School’s out for summer and the family deserves a break. Your kids probably do not want to think about homework or projects.
Still it’s important to keep learning in the back of the mind. Even if children do not wish to read books or study vocabulary words, there are sneaky ways to encourage kids to write, think and develop their minds while they are just doing their normal routine or going on summer outings. Try these seven suggestions to have your kid earn brain power without even realizing it.
- Write a review- Children love to give their opinion. When they start to give it, have them write it. Have kids state what they like or don’t like about anything they are experiencing. It could be the food at a restaurant you visit. Perhaps the summer’s most anticipated film didn’t measure up to your child’s expectations. Encourage your opinionated son or daughter to share their thoughts on paper. Help them form complete sentences or even use a new word.
- Pick three- Have your kid choose three things to discuss. It could be three of their favorite songs. Choose three of their favorite superheroes. Select three favorite colors or ice cream flavors. Start with three and see where it leads. Then find out why your child made that decision. You’ll learn more about your kids and it will be fun, informative brainstorming session. Tell your child to suggest a topic for you too so you can play along.
- Design a place- What kind of house would your child build? Or would it be a castle or an airport instead? Help your kid design it, draw it and build it with construction paper or blocks. Ask your child the questions to start the senses. What will the site look like, smell like, feel like, sound like and perhaps even taste like? What is the texture and materials used in constructing it? Have your children consider these notions to help with thought process, transitions and putting things in order. Whether they realize it or not, they are building the foundations for writing.
- Make a list- Recruit your family’s help in making a list for the day or the week. What things should you do? What groceries do you need? What special toy does your child want for his birthday or for a holiday? Start the list now and have your child write it if she or he can. Help them spell words and write letters correctly if necessary. Or you can type up the list on a computer. This is great writing practice and possibly a big help for moms and dads too when they are tired or out of ideas.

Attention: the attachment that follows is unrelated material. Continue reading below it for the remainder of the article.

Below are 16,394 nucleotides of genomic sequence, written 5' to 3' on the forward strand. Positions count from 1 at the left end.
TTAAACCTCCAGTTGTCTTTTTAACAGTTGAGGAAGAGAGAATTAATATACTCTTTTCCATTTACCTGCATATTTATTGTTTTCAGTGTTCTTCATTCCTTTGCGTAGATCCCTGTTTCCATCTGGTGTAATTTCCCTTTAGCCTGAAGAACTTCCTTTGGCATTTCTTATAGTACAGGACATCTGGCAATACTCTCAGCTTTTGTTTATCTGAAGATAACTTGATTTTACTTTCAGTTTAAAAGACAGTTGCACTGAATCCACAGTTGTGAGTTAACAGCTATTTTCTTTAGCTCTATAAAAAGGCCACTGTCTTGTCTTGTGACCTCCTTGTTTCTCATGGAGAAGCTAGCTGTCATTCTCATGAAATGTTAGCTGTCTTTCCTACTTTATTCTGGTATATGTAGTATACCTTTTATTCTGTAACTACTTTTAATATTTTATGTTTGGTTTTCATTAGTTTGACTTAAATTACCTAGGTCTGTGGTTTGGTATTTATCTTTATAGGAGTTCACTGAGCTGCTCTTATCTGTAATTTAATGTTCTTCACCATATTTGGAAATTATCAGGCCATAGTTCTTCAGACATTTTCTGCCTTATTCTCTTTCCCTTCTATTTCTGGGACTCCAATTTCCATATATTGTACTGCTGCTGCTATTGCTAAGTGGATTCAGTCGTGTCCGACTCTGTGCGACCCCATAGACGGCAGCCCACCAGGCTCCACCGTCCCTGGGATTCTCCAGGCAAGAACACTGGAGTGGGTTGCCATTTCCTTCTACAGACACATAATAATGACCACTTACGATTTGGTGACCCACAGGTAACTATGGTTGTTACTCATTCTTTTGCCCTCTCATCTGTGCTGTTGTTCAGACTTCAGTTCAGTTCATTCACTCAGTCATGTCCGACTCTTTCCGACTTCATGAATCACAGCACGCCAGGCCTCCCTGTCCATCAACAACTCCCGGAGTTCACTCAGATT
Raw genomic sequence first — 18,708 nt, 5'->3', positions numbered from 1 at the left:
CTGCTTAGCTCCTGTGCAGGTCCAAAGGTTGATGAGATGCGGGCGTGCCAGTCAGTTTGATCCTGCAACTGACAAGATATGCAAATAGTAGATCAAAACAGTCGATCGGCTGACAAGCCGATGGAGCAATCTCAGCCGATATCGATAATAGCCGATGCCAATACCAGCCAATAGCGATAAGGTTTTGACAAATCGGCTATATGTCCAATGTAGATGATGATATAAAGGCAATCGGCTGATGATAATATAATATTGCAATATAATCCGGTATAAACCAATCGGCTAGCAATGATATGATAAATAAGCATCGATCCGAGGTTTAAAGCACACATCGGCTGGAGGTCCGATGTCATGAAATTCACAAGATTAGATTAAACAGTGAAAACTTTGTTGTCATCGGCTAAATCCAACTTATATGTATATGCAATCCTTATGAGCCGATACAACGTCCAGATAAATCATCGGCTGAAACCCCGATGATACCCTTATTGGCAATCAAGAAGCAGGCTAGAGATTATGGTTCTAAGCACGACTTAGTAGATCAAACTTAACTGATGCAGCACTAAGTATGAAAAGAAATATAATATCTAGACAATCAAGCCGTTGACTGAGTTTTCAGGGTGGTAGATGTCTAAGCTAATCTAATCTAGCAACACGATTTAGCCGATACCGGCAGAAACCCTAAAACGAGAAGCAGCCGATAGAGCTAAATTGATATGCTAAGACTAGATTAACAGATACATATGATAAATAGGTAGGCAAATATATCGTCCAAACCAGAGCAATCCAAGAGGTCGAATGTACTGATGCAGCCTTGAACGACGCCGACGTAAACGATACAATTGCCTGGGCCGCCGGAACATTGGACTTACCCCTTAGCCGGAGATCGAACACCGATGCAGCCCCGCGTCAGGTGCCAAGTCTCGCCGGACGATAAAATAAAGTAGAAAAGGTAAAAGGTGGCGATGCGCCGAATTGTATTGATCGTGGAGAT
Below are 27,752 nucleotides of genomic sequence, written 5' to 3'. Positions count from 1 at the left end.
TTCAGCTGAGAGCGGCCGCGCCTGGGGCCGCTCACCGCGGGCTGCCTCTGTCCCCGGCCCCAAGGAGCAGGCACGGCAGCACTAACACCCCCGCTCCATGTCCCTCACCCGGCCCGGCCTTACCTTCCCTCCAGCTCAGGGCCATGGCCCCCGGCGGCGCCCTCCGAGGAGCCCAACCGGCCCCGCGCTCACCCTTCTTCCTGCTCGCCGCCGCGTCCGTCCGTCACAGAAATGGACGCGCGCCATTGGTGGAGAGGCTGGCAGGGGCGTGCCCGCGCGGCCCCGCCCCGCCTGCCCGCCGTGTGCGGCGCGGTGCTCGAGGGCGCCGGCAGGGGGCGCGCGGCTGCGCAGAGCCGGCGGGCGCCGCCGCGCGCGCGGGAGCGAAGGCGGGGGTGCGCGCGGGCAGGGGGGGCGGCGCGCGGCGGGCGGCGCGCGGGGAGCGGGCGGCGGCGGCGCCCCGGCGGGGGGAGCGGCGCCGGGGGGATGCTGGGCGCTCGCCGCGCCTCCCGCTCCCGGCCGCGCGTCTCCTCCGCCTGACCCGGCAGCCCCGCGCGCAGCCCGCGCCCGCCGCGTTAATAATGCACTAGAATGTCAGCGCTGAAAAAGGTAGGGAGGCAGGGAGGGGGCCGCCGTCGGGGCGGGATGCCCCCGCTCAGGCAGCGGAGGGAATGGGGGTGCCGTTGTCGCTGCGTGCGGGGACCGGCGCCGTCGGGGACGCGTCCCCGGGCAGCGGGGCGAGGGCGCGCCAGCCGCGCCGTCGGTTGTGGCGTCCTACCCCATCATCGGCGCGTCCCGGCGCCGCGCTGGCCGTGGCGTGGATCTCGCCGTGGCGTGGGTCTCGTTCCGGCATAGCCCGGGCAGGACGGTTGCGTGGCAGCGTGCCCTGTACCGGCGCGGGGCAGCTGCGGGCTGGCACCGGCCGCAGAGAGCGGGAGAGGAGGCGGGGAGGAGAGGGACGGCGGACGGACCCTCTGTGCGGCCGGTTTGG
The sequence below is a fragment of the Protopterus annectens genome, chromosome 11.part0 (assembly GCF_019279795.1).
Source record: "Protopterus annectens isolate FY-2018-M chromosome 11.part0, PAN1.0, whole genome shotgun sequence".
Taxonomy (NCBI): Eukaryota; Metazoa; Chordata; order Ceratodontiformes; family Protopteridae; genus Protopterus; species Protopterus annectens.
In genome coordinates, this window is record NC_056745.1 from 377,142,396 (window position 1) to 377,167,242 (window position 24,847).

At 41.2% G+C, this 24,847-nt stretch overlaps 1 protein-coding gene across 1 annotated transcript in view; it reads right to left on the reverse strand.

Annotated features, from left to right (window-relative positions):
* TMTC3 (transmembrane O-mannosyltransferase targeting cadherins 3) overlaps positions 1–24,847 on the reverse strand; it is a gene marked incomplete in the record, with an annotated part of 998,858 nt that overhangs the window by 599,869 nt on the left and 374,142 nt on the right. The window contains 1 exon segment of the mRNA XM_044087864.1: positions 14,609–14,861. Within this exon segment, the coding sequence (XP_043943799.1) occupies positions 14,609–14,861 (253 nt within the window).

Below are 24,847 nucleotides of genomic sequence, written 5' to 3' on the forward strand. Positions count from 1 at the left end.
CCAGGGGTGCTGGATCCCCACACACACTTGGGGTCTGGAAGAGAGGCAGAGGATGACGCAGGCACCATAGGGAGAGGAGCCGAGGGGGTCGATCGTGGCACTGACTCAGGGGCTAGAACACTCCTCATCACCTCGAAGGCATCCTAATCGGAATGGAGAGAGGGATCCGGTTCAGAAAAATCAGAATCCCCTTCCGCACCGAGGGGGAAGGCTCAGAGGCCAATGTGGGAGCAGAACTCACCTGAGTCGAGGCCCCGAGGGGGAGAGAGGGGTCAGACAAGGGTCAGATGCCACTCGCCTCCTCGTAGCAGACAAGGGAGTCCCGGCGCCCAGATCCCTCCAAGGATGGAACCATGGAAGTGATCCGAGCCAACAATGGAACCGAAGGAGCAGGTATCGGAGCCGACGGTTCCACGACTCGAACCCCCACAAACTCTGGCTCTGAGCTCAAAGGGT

- Silly sentence- What’s the wackiest thing your kid can say? Tell your child to be as silly as possible within a sentence. Can you use each word with the same consonant? Or how about each word with a vowel? What sounds can you repeat? Each of you can compose one funny statement per day. Then by the end of week and end of the summer, read them all. You may have the makings of quite the comedy!
- Today’s rhyme- Have your children say, Similar words today. Make it a fun game, Where words sound the same. Tell your child for every rhyme, You’ll give him a dime. With a limit of fifty cents, And only two hints. When it becomes too long, Just put on a song.
- Sit and talk- The simplest way to spark creativity among kids is to force them to stop moving, slow down, sit next to you and have an open discussion. Ask them what they are thinking about. Invite them to talk about their day or share a story about a friend or something they observed. You could have an oral storyteller on your hands and not realize it. Let kids speak freely with their thoughts. Then you can always help them transfer it to writing later.
The Magnificent Seven of Writing
These magnificent seven suggestions are hidden ways that I promote writing in my family. I can use these prompts no matter where we are, what we are doing or what time of the year it may be. Try these or similar ideas to round up your own rowdy bunch of smart, creative kids or to defend the honor of your intelligent home.